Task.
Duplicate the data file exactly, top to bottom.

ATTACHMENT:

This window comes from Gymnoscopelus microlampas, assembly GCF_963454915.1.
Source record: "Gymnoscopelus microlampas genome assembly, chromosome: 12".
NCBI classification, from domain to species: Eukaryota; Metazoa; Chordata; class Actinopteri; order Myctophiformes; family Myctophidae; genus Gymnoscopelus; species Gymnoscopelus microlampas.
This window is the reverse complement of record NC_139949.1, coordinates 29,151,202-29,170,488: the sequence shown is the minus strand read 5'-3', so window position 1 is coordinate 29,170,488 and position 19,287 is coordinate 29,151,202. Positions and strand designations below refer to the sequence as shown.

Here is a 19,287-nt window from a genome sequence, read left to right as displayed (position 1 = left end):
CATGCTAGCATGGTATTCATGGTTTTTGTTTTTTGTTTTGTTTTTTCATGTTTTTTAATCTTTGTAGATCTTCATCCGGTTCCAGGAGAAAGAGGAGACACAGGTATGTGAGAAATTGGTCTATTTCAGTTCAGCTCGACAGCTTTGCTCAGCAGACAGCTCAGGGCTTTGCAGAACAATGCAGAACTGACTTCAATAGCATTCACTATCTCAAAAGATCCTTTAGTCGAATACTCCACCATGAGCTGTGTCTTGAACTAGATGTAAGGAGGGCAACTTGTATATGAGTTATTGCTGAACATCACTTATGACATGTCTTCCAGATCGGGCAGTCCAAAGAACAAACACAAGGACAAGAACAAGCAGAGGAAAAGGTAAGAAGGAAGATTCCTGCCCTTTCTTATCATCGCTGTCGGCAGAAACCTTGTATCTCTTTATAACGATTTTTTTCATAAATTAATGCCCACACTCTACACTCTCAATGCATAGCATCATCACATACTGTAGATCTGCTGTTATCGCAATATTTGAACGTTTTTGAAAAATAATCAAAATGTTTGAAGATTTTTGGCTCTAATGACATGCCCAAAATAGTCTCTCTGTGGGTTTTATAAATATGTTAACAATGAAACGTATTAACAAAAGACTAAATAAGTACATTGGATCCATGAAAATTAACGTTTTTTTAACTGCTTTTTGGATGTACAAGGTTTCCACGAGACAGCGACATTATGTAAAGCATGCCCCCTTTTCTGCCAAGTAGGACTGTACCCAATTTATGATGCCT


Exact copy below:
This window comes from Gymnoscopelus microlampas, assembly GCF_963454915.1.
Source record: "Gymnoscopelus microlampas genome assembly, chromosome: 12".
NCBI classification, from domain to species: Eukaryota; Metazoa; Chordata; class Actinopteri; order Myctophiformes; family Myctophidae; genus Gymnoscopelus; species Gymnoscopelus microlampas.
This window is the reverse complement of record NC_139949.1, coordinates 29,151,202-29,170,488: the sequence shown is the minus strand read 5'-3', so window position 1 is coordinate 29,170,488 and position 19,287 is coordinate 29,151,202. Positions and strand designations below refer to the sequence as shown.

Here is a 19,287-nt window from a genome sequence, read left to right as displayed (position 1 = left end):
CATGCTAGCATGGTATTCATGGTTTTTGTTTTTTGTTTTGTTTTTTCATGTTTTTTAATCTTTGTAGATCTTCATCCGGTTCCAGGAGAAAGAGGAGACACAGGTATGTGAGAAATTGGTCTATTTCAGTTCAGCTCGACAGCTTTGCTCAGCAGACAGCTCAGGGCTTTGCAGAACAATGCAGAACTGACTTCAATAGCATTCACTATCTCAAAAGATCCTTTAGTCGAATACTCCACCATGAGCTGTGTCTTGAACTAGATGTAAGGAGGGCAACTTGTATATGAGTTATTGCTGAACATCACTTATGACATGTCTTCCAGATCGGGCAGTCCAAAGAACAAACACAAGGACAAGAACAAGCAGAGGAAAAGGTAAGAAGGAAGATTCCTGCCCTTTCTTATCATCGCTGTCGGCAGAAACCTTGTATCTCTTTATAACGATTTTTTTCATAAATTAATGCCCACACTCTACACTCTCAATGCATAGCATCATCACATACTGTAGATCTGCTGTTATCGCAATATTTGAACGTTTTTGAAAAATAATCAAAATGTTTGAAGATTTTTGGCTCTAATGACATGCCCAAAATAGTCTCTCTGTGGGTTTTATAAATATGTTAACAATGAAACGTATTAACAAAAGACTAAATAAGTACATTGGATCCATGAAAATTAACGTTTTTTTAACTGCTTTTTGGATGTACAAGGTTTCCACGAGACAGCGACATTATGTAAAGCATGCCCCCTTTTCTGCCAAGTAGGACTGTACCCAATTTATGATGCCT